Our family is planning our first full family adventure to Disney later this year. The 5 kids understand that this trip to Disney IS Christmas and summer vacation all rolled into one. But our oldest is young enough to still enjoy and our youngest is old enough so this is the year. I have very mixed emotions about the whole thing. Kind of an excited dread, being sorely outnumbered and all. I never did Disney as a kid, so I’m truly happy for the kids who have been talking and planning for months.
But this is no small feat. You take 5 kids and throw in some Autism and it’s sort of like planning an invasion. Nothing with Autism is simple. Nothing. So a trip to Disney is the mother of all trips. I still can’t believe we’re doing this, but we’re committed, so bring it. Promises are meant to be kept.
Here’s the thing: ‘m married to a dreamer and and all my kids are dreamers too. I am ALWAYS the “NO” person. The one with feet rooted firmly in reality. The party-pooper. So my family comes up with this idea to raise money for the Disney trip. Dad mentions at supper a few weeks ago that there’s a community yard sale at a local grocery store. Maybe the kids could sell lemonade. Innocent enough, right?
Well, it started that way. But the yard sale is this weekend and now the kids have these grandieous plans. The girls have all found their princess costumes to wear so they can push the cute factor through the roof. They want to build….BUILD….a lemonade stand and now they have come up with a competition for the lemonade. See, our state has 2 rival college teams and so they think they can sell lemonade based on the color of these 2 teams. Customers can support their team while they contribute to Disney. So my firstborn and only son, with his scientific brain has figured out how to make red lemonade that still taste like lemonade. The family is ecstatic. Nobody is listen to me say, “who wants to drink red lemonade?”
Today the girls started in on their “art work”. Drawing pictures to sell. My 5 year old who can’t write, asks me to write “I’m Little” on her last picture. Why? She says people will buy more if they know she’s little! Ok. Now I’m scared. What in the world, child?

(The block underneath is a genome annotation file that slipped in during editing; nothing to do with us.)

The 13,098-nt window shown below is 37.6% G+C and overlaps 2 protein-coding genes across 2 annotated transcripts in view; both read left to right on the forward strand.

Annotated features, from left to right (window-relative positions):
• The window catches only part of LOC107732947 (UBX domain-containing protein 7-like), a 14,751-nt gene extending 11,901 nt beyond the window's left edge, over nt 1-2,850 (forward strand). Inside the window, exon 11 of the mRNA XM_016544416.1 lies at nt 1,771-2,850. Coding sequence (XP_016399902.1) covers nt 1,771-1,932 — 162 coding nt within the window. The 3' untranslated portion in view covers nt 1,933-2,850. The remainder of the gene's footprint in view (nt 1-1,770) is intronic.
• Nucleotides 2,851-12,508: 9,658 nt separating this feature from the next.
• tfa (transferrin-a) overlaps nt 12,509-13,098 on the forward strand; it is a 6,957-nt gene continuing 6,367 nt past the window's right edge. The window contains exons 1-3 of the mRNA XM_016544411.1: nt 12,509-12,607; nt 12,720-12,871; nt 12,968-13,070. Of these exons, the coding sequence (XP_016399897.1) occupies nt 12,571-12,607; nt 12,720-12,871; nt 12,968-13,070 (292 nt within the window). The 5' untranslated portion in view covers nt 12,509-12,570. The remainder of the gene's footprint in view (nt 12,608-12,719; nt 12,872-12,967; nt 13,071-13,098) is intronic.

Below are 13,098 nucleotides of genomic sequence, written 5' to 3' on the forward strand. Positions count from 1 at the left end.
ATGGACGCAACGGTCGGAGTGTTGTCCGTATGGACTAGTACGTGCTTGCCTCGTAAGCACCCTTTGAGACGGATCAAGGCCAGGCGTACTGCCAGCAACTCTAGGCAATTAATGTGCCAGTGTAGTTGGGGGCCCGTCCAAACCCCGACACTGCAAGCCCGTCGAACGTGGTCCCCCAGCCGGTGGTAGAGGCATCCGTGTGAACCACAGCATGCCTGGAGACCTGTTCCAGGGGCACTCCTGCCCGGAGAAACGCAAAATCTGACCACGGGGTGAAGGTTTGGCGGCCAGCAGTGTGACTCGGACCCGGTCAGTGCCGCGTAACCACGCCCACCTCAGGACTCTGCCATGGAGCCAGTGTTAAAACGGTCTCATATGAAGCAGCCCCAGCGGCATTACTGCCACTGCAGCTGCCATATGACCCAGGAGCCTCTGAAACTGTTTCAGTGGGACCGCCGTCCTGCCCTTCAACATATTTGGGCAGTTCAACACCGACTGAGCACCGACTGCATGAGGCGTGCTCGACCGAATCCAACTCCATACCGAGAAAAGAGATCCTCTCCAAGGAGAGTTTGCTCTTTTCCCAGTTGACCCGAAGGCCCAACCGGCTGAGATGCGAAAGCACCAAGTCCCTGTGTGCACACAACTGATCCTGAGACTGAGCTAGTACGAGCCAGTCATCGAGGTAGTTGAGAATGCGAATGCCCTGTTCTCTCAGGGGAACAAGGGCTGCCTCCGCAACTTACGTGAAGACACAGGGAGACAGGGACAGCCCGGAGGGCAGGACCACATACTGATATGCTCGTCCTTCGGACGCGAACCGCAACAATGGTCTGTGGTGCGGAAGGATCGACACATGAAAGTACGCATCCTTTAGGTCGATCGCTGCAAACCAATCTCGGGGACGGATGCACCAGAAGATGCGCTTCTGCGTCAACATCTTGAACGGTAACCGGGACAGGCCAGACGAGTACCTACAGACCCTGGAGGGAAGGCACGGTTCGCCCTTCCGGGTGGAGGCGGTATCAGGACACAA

In the meanwhile, a sweet fellow from church brought me 3 big ole bags of muscadines and today I was straining the juice from them for jelly. I planned to freeze it until a more suitable time to make jelly. For those of you who aren’t from the Deep South and don’t know what muscadine jelly is, I’m so, so very sorry for you. As a friend said recently: “Muscadine jelly with hot cat head biscuits will make you want to slap your granny!” If you have no idea what I just said, here’s the translation:- “that’s some good eating!” Take my word for it. He’s right.
Now my kids have decided that we need to sell muscadine jelly to help get them down the road to Disney. I started to open my mouth to say, “You’ve got to be kidding. There’s no way I’m getting that done before Saturday.” But I chose not to say it and only to think it.
Here’s the moral of this story: Let your kids dream. And more importantly, let them work hard for their dreams. My kids are dreaming of going to Disney and I can make that dream happen. In fact, I would just prefer to skip the whole lemonade stand, yard sale mess and make jelly when the kids are in school next week. It would be a lot easier and not nearly as much work. And when I’ve finished buying all the things I need for the kiddos to accomplish this enterprise I doubt there will be much profit. But they don’t have to know that!
Sometimes we have to do a lot of work at a lot of cost to get the best out of our kids. And teaching them to work for something they want or to follow a dream is priceless. Bless your kids if you can, but showing them how to plan, work, think things through, and complete a job, now there’s a blessing that will last a lifetime.